The dollar climbed against major currency pairs on Aug. 9, briefly touching a four-month high versus the euro, as investors encouraged by last week’s strong jobs report brought forward bets for an earlier tapering of Federal Reserve stimulus.
The greenback strengthened to as much as $1.1742 against the euro, extending a 0.6 percent pop from Aug. 6, when the Labor Department’s jobs report stoked bets that the Fed could start trimming asset purchases this year and raise rates as soon as early 2023.
The dollar also climbed as high as 110.37 Japanese yen, after a 0.4 percent rally at the end of last week, while the dollar index (DXY), which tracks the U.S. currency against six rivals, ticked down slightly but remained close to four-month highs.
“U.S. payrolls were a game-changer,” Chris Weston, head of research at brokerage Pepperstone in Melbourne, Australia, wrote in an Aug. 9 note to clients.
In July, America’s private employers added 943,000 jobs—a proxy for new hires—in a sign that the U.S. economy enjoyed a solid burst of job growth.
“They were hot,” Weston said in the note, referring to the Labor Department’s so-called nonfarm payrolls report, which, besides the headline print of 943,000 jobs, also recorded a 4 percent rise in wage pressures, an improved labor participation rate, and a drop in the unemployment rate.
“This is progress, and the U.S. economy no longer requires the level of support it once did,” Weston wrote, adding that market data on Aug. 9 had reinforced market expectations for an earlier pullback than previously anticipated of the Fed’s crisis support measures for the economy.
“Somewhat hawkish speeches from Fed Board of Governors Waller and Clarida last week have been validated,” Weston wrote.
Federal Reserve Vice Chair Richard Clarida, the Fed’s second-in-command, said in a webcast discussion hosted by the Peterson Institute for International Economics that the economic conditions for raising interest rates could be met by the end of 2022, paving the way for a liftoff of the Fed’s benchmark rate from its current level of near zero.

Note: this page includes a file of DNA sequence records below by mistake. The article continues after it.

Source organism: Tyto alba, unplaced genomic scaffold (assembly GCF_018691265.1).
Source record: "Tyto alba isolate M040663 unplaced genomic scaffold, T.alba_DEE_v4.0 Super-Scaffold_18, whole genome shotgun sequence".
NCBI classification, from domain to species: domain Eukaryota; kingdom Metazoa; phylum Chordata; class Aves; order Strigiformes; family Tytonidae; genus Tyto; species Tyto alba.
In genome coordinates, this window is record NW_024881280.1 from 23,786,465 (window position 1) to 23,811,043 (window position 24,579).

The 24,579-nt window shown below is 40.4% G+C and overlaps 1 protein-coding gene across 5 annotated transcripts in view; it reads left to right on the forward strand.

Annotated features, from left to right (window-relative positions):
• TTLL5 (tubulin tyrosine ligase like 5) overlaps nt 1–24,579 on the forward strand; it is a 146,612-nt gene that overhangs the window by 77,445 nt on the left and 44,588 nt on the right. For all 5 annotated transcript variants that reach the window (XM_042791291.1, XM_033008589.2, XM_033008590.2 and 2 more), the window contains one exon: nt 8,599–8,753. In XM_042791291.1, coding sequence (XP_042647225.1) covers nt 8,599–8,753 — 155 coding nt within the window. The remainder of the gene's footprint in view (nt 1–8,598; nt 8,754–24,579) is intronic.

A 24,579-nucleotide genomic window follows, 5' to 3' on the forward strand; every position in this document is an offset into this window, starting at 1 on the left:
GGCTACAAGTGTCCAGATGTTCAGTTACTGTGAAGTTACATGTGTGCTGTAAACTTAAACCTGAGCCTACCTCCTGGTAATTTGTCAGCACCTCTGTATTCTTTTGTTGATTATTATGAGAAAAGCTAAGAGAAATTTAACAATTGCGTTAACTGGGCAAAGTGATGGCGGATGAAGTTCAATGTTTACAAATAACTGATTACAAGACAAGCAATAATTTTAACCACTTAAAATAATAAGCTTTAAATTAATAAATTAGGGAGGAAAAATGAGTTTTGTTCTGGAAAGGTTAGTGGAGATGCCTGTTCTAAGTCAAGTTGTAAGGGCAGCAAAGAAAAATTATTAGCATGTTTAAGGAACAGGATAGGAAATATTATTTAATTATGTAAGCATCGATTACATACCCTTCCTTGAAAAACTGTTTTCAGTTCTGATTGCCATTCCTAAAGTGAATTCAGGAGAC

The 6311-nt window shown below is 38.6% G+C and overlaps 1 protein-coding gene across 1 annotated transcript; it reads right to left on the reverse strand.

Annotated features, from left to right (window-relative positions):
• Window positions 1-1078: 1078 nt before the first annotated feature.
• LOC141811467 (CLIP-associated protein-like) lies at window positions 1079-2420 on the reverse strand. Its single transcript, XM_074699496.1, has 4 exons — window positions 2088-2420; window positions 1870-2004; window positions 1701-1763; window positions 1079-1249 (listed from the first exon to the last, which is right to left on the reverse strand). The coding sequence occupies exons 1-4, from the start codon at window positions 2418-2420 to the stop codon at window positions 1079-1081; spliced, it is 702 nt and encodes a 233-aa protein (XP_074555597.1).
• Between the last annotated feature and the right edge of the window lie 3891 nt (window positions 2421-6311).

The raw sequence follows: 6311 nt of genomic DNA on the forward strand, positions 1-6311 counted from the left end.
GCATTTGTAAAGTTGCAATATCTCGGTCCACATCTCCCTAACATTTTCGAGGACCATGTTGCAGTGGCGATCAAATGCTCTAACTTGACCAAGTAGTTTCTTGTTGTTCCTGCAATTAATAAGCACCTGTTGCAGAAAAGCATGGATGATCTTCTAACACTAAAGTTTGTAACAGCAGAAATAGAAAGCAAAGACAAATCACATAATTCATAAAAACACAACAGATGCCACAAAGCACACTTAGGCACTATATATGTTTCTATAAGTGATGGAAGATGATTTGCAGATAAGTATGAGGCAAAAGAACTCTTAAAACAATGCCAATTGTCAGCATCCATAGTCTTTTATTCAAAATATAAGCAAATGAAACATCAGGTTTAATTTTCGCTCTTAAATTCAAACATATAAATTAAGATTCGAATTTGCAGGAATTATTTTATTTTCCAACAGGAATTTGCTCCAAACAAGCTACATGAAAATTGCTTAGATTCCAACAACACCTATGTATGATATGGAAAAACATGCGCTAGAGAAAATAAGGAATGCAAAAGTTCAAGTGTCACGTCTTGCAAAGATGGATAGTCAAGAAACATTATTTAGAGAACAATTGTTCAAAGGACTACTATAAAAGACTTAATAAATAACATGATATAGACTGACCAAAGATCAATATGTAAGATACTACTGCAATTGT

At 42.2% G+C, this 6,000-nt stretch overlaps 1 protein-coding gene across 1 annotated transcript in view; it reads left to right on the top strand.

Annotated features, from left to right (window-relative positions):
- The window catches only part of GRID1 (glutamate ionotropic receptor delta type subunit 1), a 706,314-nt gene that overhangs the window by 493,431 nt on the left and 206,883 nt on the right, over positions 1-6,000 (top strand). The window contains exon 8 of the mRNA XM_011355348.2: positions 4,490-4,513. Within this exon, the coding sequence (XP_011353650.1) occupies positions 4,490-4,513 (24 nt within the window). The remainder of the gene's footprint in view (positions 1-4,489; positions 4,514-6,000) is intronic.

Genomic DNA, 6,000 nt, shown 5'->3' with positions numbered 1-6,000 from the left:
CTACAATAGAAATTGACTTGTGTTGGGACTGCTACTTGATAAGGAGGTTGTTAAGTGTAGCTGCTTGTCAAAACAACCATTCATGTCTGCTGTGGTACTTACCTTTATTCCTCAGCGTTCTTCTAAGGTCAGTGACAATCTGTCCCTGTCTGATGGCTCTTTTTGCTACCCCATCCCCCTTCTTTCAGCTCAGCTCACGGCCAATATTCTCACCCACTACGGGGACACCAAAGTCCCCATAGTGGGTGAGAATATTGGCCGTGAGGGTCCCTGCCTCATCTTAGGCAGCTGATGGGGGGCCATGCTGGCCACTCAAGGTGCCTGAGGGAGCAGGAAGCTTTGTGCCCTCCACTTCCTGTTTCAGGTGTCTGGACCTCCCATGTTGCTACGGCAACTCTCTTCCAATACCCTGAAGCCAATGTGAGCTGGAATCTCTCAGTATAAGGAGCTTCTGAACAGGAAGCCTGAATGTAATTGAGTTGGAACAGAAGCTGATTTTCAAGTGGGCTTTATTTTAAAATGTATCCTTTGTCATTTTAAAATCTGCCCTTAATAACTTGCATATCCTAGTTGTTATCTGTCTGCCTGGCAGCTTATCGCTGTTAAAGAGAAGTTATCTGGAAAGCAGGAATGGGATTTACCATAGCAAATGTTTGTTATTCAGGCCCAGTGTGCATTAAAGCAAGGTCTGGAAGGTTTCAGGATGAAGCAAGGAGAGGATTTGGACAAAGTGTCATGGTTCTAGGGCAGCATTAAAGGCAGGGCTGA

Clarida said that the central bank estimates that the U.S. economy will grow faster than the projected long-run trend growth through 2023, with robust growth in gross domestic product (GDP) driving down the unemployment rate to 3.8 percent by the end of 2022.
“My expectation today is that the labor market by the end of 2022 will have reached my assessment of maximum employment,” Clarida said, adding that if inflation expectations remain “well anchored” at the Fed’s 2 percent longer-run goal, “commencing policy normalization in 2023 would, under these conditions, be entirely consistent with our new flexible average inflation targeting framework.”
Fed officials have made a jobs market recovery a condition of tighter monetary policy, even though it appears clear that the benchmark for raising rate has been met on the inflation front, where a surge in post-pandemic spending and bottlenecks in supply chains have helped push the rate of price increases to well above the Fed’s goal of around 2 percent.
The core personal consumption expenditures (PCE) price index, which excludes the volatile categories of food and energy and is the Fed’s preferred inflation gauge, rose 3.5 percent in the 12 months to June, the Commerce Department said on July 30. The last time the core PCE inflation gauge saw a similar year-over-year vault was in July 1991.
Weston predicted that if the next core consumer price index (CPI), an alternative measure of inflation that, like the core PCE, excludes food and energy, comes in hotter than economists predict, then there will be more buying pressure on the greenback, driven largely by nominal and real rates moving higher.
“The debate on the duration of ‘transitory’ inflation is still one the macro community debates fiercely,” he added.
Some economists have expressed concerns that if prices rise too fast and stay high for too long, expectations of further price increases could take hold, driving up demand for wages and potentially triggering the kind of wage-price spiral that plagued the economy in the 1970s.
Fed officials, as well as key members of the Biden administration, have insisted inflation is transitory and upward price pressures will abate once pandemic-related supply chain dislocations moderate.
Reuters contributed to this report.